The Washington Post

NCAA tournament 2012: Georgetown aims to accelerate past early exits

Georgetown Coach John Thompson III isn’t hiding from the fact his Hoyas were bounced in the opening round of the NCAA tournament the last two years.

Nor is he turning it into a crusade, haranguing his players with rants about the peril of failing to guard hot-shooting underdogs from upstart mid-majors such as Ohio and Virginia Commonwealth.

Instead, Thompson has addressed the losses with his players head-on, acknowledging they’re part of Georgetown’s recent basketball history (as are a Final Four and Sweet 16 appearance). And he has smartly compartmentalized the defeats in hopes that his Hoyas, the third seed in the NCAA tournament’s Midwest Region, take the court for Friday’s opener against No. 14 seed Belmont without the past dragging them down.

“The group that’s in that locker room has not lost an NCAA game,” Thompson said of his 23-8 Hoyas before a Thursday afternoon workout at Nationwide Arena. “We’re a much different group than we’ve been. This group right here is 0 and 0 [in the NCAA tournament]. So let’s go out and play.”

It’s an intriguing matchup, pitting one of the nation’s more prolific three-point shooting teams (Belmont) against the nation’s most effective three-point defenses (Georgetown).

And though Georgetown is heavily favored, having played a far more rigorous regular season schedule than that of the Atlantic Sun champions, a surprising number of basketball pundits have predicted a Belmont upset.

Though unfamiliar to many sports fans, Belmont, a small liberal arts school in Nashville that counts country music stars Brad Paisley and Trisha Yearwood among its alumni, has proved it’s not to be taken lightly on the basketball court.

Under Coach Rick Byrd (in his 26th season), Belmont (27-7) is making its fifth NCAA tournament appearance in the past seven years. The Bruins nearly toppled Duke in their season opener, placed all three starting guards on the first-team all-conference squad and arrive in Columbus on a 14-game winning streak.

“We know they’re favored and should be favored,” Byrd said of Georgetown. “But I do think our mind-set is a more confident one than it has ever been.”

Georgetown has been disproving skeptics all season.

Little was expected of the Hoyas after losing last season’s team leader, Chris Wright, and biggest scoring threat, Austin Freeman, to graduation. While the departure of its veteran back court didn’t make Georgetown a more feared team entering the season, it appears to have made Georgetown a better team — one that consistently and instinctively sublimates personal glory for collective good.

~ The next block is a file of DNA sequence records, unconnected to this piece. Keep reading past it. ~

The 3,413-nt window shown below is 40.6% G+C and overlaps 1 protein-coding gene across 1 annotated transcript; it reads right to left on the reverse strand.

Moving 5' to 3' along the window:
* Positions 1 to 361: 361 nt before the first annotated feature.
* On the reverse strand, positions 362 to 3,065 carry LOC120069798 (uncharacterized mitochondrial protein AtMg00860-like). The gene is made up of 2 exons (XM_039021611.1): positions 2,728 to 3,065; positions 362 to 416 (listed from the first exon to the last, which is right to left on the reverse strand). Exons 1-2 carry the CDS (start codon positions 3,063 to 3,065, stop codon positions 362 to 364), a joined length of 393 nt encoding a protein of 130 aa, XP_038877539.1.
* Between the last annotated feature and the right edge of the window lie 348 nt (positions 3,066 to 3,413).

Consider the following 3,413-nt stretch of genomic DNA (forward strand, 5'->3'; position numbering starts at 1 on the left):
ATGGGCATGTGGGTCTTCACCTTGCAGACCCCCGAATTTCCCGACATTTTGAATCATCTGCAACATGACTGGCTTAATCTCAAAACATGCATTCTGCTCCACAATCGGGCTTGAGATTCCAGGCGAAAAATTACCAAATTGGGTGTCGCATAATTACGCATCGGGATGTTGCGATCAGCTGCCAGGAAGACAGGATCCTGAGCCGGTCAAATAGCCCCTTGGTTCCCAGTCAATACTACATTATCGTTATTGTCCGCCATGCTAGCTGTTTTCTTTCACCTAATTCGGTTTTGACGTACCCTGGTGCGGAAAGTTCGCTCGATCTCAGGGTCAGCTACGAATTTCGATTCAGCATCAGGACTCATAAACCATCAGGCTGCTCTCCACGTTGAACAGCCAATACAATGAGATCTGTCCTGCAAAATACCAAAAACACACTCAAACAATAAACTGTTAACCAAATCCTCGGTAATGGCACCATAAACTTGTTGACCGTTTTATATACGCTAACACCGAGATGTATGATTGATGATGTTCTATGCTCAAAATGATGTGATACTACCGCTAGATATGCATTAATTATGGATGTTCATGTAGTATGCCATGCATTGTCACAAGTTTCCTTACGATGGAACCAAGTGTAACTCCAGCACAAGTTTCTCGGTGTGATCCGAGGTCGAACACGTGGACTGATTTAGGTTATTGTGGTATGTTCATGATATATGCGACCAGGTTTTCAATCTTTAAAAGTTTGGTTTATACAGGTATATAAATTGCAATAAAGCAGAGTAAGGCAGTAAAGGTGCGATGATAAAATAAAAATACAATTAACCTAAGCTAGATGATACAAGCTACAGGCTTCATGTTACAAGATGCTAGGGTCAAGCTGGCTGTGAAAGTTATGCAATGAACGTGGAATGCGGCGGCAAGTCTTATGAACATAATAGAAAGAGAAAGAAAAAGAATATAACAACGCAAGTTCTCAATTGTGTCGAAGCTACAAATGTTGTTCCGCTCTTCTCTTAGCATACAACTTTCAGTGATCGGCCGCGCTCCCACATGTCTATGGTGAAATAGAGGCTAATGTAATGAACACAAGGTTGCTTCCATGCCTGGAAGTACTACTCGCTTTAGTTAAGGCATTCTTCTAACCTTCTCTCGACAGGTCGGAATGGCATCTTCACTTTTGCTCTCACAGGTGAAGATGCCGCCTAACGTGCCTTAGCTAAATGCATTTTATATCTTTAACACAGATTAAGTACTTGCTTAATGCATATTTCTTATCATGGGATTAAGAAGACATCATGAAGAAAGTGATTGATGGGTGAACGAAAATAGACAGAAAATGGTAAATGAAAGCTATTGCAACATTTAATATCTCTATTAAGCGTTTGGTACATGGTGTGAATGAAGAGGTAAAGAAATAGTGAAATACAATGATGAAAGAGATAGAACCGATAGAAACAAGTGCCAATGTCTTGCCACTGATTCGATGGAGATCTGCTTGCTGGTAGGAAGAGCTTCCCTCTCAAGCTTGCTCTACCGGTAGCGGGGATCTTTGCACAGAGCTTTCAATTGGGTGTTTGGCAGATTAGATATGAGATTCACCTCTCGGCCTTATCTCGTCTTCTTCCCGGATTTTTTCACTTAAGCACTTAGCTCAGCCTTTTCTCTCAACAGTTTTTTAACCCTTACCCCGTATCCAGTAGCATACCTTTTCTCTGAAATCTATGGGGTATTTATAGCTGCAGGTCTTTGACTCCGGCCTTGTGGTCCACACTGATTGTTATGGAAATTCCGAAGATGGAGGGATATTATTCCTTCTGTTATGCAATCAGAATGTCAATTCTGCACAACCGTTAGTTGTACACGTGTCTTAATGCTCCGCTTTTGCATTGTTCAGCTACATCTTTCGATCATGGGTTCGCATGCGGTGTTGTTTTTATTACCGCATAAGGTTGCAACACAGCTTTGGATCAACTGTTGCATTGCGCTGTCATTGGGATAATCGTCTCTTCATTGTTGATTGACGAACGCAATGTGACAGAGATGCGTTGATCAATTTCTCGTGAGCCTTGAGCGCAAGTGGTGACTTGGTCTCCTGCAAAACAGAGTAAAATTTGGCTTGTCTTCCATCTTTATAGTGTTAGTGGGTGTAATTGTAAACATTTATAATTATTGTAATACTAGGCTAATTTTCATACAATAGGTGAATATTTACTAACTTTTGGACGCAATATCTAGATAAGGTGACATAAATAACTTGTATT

With no stars among them, the Hoyas are selfless to a fault, passing the ball among themselves as long as it takes to find the teammate perfectly positioned for a shot. Defense is a point of pride rather than a chore. And when the Hoyas’ starting lineup (all but one 6 feet 8 or taller) stands side-by-side on defense, arms fully extended, it’s as if a modern-day Great Wall has been erected in front of the basket.

Says Thompson: “Everybody is just trying to figure out how we can win games and not thinking about my shots, my touches, my points, my minutes.”

Jason Clark, who shares co-captain duties with fellow senior Henry Sims, leads by example through the work ethic and selflessness he has displayed throughout his career on the Hilltop.

Clark remembers the first day he stepped onto campus as a freshman as if it were yesterday — unsure what would be expected of him, not clear where he would fit in, but determined to do whatever he could to help his team.

Four years later, Clark has emerged as an effective leader and honed his skills as the squad’s most versatile guard. But his inner fire is unchanged; he’s still determined to do whatever he can to help his team.

In Clark’s view, lax defense is what cost Georgetown so dearly in the past two NCAA tournaments. This year’s team won’t make that mistake, he said.

Sims agreed.

“This is a whole new group of kids, new team, and we’re determined just to not let that happen again,” Sims said. “It’s hard to make people forget what happened until you made something different happen. The best way for us to fix that is to win this first game.”

Liz Clarke currently covers the Washington Redskins for The Washington Post. She has also covered seven Olympic Games, two World Cups and written extensively about college sports, tennis and auto racing.
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